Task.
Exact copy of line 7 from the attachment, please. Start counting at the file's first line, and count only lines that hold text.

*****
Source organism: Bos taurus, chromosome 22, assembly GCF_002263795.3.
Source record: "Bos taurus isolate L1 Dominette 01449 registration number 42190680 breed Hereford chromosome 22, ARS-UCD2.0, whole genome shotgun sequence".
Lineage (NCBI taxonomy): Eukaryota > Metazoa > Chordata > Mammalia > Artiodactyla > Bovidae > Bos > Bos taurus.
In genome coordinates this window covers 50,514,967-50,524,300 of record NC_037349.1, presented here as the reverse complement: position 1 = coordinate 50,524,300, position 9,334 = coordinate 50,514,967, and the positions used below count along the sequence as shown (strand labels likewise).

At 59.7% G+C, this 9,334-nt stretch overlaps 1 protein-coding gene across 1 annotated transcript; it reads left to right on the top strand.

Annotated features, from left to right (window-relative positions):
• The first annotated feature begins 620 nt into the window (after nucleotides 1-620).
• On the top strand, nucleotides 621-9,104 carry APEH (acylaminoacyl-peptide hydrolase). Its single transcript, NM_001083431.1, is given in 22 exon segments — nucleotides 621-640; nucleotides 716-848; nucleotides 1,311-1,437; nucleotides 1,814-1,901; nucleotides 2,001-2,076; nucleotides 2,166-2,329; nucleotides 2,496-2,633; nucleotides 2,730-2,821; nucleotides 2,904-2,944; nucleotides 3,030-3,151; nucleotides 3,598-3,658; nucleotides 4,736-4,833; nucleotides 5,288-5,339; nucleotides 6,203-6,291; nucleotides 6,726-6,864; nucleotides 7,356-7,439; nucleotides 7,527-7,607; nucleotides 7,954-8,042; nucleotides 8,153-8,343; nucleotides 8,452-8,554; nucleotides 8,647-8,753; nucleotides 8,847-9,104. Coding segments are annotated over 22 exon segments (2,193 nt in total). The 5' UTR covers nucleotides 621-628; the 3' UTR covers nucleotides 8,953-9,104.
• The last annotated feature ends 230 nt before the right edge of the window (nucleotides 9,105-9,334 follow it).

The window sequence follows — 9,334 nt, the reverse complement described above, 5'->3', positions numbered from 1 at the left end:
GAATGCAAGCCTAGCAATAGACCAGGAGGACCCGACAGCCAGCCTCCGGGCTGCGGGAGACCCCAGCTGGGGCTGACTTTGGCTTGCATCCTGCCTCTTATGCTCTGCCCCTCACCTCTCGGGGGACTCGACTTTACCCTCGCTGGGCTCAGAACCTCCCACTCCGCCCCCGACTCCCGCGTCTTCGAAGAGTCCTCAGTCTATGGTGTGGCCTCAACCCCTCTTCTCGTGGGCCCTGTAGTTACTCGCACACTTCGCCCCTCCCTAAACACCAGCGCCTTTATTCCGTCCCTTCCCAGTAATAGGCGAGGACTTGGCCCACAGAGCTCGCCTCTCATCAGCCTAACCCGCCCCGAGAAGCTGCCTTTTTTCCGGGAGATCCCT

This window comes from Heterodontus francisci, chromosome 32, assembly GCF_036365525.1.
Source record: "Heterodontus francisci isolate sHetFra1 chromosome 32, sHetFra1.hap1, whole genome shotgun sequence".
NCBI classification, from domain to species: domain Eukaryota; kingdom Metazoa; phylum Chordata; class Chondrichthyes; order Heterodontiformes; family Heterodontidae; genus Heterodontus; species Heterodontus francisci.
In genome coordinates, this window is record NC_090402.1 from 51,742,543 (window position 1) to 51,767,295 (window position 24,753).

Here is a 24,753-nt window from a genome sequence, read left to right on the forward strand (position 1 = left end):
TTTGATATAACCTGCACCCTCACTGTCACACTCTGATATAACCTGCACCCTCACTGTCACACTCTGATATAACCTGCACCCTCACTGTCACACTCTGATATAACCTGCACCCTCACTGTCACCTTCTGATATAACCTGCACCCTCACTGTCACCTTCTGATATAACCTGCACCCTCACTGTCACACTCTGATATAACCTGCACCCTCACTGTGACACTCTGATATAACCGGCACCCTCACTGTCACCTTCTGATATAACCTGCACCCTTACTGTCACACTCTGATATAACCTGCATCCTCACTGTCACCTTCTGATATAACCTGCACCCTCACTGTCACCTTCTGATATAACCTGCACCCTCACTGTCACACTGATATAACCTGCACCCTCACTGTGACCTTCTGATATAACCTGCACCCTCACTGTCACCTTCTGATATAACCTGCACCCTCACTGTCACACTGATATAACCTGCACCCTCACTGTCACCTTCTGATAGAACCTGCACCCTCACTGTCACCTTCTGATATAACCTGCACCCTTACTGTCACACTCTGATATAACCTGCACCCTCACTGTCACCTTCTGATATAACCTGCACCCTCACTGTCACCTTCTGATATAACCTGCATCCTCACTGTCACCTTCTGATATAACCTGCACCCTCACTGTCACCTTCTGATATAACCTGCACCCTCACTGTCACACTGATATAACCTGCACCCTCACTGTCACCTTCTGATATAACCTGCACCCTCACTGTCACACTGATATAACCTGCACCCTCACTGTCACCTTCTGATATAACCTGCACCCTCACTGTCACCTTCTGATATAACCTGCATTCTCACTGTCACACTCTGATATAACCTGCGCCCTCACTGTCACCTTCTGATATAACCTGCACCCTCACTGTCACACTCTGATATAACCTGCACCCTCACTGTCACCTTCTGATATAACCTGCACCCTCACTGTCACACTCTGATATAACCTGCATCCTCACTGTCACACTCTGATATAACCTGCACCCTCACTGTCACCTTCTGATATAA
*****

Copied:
• The first annotated feature begins 620 nt into the window (after nucleotides 1-620).